Indian Imperialism

Indian Imperialism
Britian was the most powerful country at
the time of its empire in India. Between 1850 to 1890,
Great Britian had a very powerful control over the world. Expanding
from, fromerly known, United Kingdom to China and from China to the North
America’s maybe South America. It had terrotories between these land
masses. With its naval glory and pride and its superiour land army, India
was just another country to take over who played a big part in their economy.

India is known by many countries as the economical “Gold Mine.”
For economic, nationalist, and humanitarian reasons, Britian’s powerful
nations have often interfered with the affairs of weaker nations. Britian’s
powerful nations have in the past exploited less fortunate ones for resources,
capital, and knowledge. Yet in return, India has gained the technology
and capital that, over a period of time and development, improved
its quality of life.

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Indian economy was transferred into a colonial
economy whose nature and structure was determined by the needs of the British
economy. High revenue demands and rigid manners of collection forced peasants
into the clutches of the moneylenders. Expanding population put greater
pressure on land as there was no corresponding development of industry.

India “inherited” from Britian a cheap and easy system of transport was
important for the flow of British ready made goods and the export of raw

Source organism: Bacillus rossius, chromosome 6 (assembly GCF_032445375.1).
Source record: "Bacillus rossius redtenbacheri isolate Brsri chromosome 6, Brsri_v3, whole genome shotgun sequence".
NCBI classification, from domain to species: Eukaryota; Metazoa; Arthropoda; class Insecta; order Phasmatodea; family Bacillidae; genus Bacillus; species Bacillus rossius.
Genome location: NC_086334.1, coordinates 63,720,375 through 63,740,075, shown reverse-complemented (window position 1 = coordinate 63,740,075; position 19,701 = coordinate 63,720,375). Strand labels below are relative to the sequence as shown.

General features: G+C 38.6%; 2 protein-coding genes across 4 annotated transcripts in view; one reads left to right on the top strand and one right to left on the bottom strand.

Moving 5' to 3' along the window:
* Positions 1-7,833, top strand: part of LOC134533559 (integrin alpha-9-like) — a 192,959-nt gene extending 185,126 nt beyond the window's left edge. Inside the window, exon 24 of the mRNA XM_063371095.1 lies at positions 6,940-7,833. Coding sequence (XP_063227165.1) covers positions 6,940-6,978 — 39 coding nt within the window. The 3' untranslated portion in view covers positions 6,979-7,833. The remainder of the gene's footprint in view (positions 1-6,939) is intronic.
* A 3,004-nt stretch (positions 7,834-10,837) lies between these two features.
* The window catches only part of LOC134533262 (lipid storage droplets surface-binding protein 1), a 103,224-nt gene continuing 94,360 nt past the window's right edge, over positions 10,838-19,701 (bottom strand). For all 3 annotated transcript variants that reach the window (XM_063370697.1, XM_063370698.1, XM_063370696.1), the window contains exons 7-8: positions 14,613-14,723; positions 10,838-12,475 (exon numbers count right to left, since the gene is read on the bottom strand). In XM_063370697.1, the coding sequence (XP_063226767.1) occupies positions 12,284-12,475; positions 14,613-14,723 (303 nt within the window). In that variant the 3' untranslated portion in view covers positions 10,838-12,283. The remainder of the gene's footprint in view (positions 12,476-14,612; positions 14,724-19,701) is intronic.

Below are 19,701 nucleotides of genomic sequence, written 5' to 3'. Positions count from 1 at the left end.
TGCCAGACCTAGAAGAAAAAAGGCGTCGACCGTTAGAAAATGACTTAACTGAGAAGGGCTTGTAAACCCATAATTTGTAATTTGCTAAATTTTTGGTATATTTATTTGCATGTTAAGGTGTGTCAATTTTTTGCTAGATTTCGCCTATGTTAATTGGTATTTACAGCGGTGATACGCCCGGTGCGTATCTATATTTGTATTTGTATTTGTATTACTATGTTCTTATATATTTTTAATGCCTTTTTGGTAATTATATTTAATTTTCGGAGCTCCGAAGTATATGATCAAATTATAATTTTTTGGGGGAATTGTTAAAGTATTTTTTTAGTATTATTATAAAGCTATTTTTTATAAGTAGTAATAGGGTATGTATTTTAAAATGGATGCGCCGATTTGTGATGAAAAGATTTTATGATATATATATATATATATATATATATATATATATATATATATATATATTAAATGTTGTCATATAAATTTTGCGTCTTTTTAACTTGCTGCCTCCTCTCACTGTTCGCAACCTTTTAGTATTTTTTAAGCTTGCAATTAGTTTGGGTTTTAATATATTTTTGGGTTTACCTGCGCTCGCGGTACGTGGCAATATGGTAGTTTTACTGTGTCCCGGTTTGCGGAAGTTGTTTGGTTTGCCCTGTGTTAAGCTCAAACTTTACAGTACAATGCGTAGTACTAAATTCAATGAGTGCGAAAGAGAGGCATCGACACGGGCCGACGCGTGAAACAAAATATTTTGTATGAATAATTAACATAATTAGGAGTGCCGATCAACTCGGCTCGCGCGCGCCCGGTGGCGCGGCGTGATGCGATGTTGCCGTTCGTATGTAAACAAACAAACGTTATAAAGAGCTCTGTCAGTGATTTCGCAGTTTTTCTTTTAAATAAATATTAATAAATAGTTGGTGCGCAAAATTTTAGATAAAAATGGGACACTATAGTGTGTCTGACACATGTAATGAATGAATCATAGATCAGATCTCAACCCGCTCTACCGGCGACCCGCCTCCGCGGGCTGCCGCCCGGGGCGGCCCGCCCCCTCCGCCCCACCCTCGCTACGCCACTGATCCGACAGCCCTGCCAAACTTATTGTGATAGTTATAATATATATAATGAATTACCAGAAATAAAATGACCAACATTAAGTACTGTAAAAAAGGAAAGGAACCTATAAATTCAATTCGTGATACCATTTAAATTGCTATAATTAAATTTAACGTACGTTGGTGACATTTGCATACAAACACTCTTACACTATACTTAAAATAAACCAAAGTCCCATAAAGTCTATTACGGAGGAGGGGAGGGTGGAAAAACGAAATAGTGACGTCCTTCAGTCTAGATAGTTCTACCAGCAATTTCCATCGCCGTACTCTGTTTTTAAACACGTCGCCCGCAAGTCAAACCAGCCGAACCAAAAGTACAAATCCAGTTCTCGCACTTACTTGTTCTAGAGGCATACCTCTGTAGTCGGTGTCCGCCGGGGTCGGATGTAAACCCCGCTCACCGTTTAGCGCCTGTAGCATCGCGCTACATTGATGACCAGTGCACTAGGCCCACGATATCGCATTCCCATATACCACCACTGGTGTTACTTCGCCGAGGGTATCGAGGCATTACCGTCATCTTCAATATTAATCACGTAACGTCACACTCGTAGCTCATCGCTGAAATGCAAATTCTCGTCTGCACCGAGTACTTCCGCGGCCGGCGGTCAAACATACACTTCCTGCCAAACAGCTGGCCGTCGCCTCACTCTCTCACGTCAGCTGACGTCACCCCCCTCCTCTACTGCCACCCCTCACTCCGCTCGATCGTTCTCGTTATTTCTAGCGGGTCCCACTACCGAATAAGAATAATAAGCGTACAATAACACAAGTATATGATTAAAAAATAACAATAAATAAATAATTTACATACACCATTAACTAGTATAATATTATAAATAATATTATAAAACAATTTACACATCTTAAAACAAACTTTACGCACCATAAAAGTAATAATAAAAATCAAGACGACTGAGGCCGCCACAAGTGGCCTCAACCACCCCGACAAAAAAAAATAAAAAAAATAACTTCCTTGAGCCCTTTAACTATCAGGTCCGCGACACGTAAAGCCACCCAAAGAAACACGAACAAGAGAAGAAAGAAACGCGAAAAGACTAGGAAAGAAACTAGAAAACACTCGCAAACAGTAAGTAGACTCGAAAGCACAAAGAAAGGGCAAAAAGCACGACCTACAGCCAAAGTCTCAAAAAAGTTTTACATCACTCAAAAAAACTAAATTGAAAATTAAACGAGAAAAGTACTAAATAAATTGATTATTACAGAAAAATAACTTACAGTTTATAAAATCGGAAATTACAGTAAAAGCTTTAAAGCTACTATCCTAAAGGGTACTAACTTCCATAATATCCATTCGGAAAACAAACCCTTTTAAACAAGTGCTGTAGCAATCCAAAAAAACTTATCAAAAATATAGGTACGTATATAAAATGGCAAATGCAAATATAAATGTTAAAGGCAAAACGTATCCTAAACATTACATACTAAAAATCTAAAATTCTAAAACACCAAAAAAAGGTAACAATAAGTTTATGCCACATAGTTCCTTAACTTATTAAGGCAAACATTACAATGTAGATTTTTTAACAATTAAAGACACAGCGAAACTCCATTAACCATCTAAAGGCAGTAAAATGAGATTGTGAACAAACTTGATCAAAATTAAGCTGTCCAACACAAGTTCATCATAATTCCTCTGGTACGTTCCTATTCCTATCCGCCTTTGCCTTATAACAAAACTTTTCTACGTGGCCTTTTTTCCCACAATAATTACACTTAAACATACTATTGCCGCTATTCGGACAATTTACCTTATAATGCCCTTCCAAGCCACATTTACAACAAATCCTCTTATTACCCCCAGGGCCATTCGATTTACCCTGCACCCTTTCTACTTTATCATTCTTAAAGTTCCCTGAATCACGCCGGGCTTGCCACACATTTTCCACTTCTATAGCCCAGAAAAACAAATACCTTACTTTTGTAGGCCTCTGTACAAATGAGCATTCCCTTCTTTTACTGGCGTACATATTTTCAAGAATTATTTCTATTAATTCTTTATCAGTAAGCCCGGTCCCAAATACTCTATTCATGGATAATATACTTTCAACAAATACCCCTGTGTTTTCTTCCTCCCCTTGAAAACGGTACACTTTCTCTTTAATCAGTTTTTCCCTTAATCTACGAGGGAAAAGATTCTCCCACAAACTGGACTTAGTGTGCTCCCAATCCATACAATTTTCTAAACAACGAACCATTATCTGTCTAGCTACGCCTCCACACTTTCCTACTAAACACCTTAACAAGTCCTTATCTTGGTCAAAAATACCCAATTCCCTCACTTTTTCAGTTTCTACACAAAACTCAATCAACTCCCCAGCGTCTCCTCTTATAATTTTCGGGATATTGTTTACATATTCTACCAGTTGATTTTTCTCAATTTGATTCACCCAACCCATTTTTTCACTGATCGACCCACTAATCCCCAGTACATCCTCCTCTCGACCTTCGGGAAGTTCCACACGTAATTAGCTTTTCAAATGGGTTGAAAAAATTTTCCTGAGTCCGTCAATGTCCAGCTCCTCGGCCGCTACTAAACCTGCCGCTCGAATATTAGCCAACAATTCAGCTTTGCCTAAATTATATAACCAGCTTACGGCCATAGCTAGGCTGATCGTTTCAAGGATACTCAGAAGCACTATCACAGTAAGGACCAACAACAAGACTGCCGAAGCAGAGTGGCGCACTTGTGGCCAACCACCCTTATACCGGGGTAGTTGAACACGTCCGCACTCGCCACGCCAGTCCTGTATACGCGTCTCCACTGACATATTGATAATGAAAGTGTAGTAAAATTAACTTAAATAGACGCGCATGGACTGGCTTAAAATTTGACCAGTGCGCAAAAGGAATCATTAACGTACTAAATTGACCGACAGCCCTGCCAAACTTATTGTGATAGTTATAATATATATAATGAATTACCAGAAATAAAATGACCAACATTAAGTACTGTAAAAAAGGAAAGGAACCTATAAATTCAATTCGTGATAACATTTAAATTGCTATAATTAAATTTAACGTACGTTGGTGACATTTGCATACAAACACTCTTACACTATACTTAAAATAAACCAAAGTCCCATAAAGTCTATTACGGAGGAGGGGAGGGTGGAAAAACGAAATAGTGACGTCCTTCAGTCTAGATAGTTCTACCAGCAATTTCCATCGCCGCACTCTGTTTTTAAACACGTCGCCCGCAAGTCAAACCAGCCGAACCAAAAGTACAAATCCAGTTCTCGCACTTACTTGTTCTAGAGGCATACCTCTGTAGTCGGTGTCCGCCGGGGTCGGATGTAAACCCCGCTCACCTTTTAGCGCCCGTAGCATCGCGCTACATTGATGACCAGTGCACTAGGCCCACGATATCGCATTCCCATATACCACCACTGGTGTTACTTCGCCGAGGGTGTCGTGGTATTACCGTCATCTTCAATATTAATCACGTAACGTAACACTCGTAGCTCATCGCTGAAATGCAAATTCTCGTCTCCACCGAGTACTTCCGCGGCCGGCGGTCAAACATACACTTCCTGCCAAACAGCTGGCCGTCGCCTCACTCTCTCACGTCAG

material to Britain on large scale. Roads were improved and steam ships
were introduced. But real improvement came with the railways which started
in 1853, between Bombay V.T. and Thane. In her trade with other countries,
India usually maintained a favourable balance, which were used for paying
off various kinds of dues charged on India by Britain. With Britian leading
the Industrial Revolution, India was bound to be second to industrialize.

Up to 1914, Industrial development was mainly restricted in the production
of export of those goods with the natural advantage (jute, tea etc.) and
in those areas where competition with British counterparts was not serious
(coarse goods). During the inter-war period of 1914 – 39, it was in the
production of consumer goods for mass market within India, mainly due to
war tariffs and depression. Finally the last decade of British rule from
1939-47, brought another phase – the production of capital goods for the
domestic market. It started with factories and the mining of natural resources,
but it eventually came to India’s fully industralized civilazation, and
that’s not all. British rule taught Indians to see themselves as
Indians, and its benefits included railways, roads, canals, schools, universities,
hospitals, law and a universal language. There were also habits of mind
and government which derived from Britain.